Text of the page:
A recent study, published in Nature used Genome Wide Association Studies to identify new risk loci associated with Lewy Body Dementia, and confirmed that it genetically overlaps with both Parkinson’s Disease and Alzheimer’s Disease.
Lewy Body Dementia
The genetic basis of Lewy Body Dementia (LBD) is not well understood. It is a clinically heterogeneous neurodegenerative disease, characterised by a progressive cognitive decline, Parkinsonism and visual hallucinations.
Post-mortem analyses have revealed that the disorder is distinguished by widespread cortical and limbic depositions of mutated forms of alpha synuclein proteins. These form Lewy Bodies and Lewy Neurites and are also a hallmark of Parkinson’s disease (PD). The majority of LBD patients also exhibit similar pathology to those with Alzheimer’s disease (AD), thus it has been hypothesised that LBD lies on a disease continuum between PD and AD.
Despite affecting an estimated 1.4 million individuals in the US, there are currently no effective disease modifying treatments available to slow disease progression. However, the recent advances in genome sequencing technologies provide an unprecedented opportunity to identify and characterise disease-associated genetic variation.
Risk Loci for Lewy Body Dementia
The researchers performed whole genome sequencing (WGS) in large cohorts of LBD patients and neurologically healthy controls. Their aims were to study the genetic architecture of the disease and produce a genetic resource for the scientific community.
Genome wide association analyses identified 5 independent risk loci. These were also replicated in an independent case-control cohort. 3 of these loci, GBA, APOE and SNCA were known risk loci of LBD. However, BIN1 and TMEM175 were newly identified risk loci. Notably, both have been implicated in other age related neurological diseases.
The BIN1 gene encodes a protein involved in endosomal trafficking. The depletion of this gene leads to increased amyloid beta production and promotes the propagation of tau pathology. The pathogenic impacts of this gene in LBD appear to be the same as in AD. Thus, mitigation of BIN1-mediated endosomal dysfunction could have therapeutic implications in both neurodegenerative diseases.
On the other hand, TMEM175 is a known Parkinson’s disease risk locus. Deficiency of this gene impairs lysosomal function and leads to increased deposition of phosphorylated alpha-synuclein. The identification of this gene underscores the role of lysosomal dysfunction in the pathogenesis of Lewy body diseases.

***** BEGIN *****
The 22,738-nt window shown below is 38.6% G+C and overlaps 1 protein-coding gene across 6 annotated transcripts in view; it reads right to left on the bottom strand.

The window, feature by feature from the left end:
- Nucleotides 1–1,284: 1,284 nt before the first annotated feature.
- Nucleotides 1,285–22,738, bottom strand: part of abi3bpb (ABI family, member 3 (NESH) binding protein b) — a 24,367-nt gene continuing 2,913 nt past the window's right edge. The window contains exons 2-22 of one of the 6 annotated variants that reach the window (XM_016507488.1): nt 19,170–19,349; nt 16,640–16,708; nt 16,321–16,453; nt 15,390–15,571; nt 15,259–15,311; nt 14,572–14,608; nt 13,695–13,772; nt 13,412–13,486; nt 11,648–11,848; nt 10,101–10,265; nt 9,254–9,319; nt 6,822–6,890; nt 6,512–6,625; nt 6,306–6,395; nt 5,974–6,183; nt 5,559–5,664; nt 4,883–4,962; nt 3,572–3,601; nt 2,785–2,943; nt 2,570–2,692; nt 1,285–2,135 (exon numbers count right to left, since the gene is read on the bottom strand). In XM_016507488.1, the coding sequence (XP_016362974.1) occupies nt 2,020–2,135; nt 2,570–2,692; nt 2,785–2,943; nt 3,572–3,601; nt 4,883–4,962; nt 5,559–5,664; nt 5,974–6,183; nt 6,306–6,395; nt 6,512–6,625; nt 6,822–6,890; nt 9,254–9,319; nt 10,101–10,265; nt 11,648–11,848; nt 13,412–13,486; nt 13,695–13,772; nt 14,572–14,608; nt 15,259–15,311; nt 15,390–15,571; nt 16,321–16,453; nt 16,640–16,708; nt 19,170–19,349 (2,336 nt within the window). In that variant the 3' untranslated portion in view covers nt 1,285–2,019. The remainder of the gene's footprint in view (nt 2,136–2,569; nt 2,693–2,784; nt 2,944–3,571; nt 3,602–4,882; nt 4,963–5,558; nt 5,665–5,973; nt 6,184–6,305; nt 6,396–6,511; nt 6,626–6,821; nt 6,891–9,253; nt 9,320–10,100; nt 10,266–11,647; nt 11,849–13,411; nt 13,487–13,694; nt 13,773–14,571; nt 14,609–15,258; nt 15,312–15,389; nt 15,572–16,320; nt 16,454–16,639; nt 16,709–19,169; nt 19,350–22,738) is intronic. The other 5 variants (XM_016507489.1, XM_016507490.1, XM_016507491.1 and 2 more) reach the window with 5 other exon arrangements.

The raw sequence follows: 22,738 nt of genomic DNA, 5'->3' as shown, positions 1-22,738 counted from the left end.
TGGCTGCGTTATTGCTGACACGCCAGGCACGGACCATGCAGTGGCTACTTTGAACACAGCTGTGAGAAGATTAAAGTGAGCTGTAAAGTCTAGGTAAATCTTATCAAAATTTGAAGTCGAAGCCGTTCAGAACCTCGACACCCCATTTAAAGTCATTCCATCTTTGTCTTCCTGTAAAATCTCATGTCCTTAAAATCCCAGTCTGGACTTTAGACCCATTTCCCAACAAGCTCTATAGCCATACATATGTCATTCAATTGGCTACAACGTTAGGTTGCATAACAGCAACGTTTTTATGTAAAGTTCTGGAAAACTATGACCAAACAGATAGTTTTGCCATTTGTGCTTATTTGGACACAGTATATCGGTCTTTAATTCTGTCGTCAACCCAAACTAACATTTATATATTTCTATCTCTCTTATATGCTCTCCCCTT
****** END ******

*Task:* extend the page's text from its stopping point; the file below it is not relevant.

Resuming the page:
The Impact of Rare Genetic Variants
However, these loci only explain a small proportion of the heritability of LBD. To explore whether rare genetic variants contribute to the genetic risk of LBD, the team also performed genome wide aggregation tests. This rare variant analysis identified GBA as being associated with LBD. GBA encodes a lysosomal enzyme and is a known pleomorphic risk gene for LBD and PD.
They also leveraged this WGS data to explore the etiological relationship between AD, PD and LBD. They found that individuals diagnosed with LBD had a higher genetic risk for developing both AD and PD. Overall, this data confirms that the genetic architecture of LBD is complex and overlaps with the risk profiles of AD and PD.
Pathogenic Pathways of Lewy Body Dementia
Pathway enrichment analysis of LBD found several pathways which may be involved in LBD. These are related to the regulation of amyloid-beta formation, regulation of endocytosis, tau protein binding and others. Notably, regulation of amyloid-beta formation and tau protein binding has previously been implicated in the pathogenesis of Alzheimer’s disease. Similarly, endocytosis is particularly important in the pathogenesis of Parkinson’s disease. These findings support the hypothesis of overlapping disease-associated pathways in these common, age-related neurodegenerative diseases.
These analyses highlight the contributions of both common and rare variants to the complex genetic architecture of LBD. The study identified new loci relevant to the pathogenesis of LBD and confirmed that LBD genetically overlaps with AD and PD. Determining shared molecular and genetic relationships between complex neurodegenerative diseases paves the way for precision medicine and aids the prioritisation of targets for therapeutic development.
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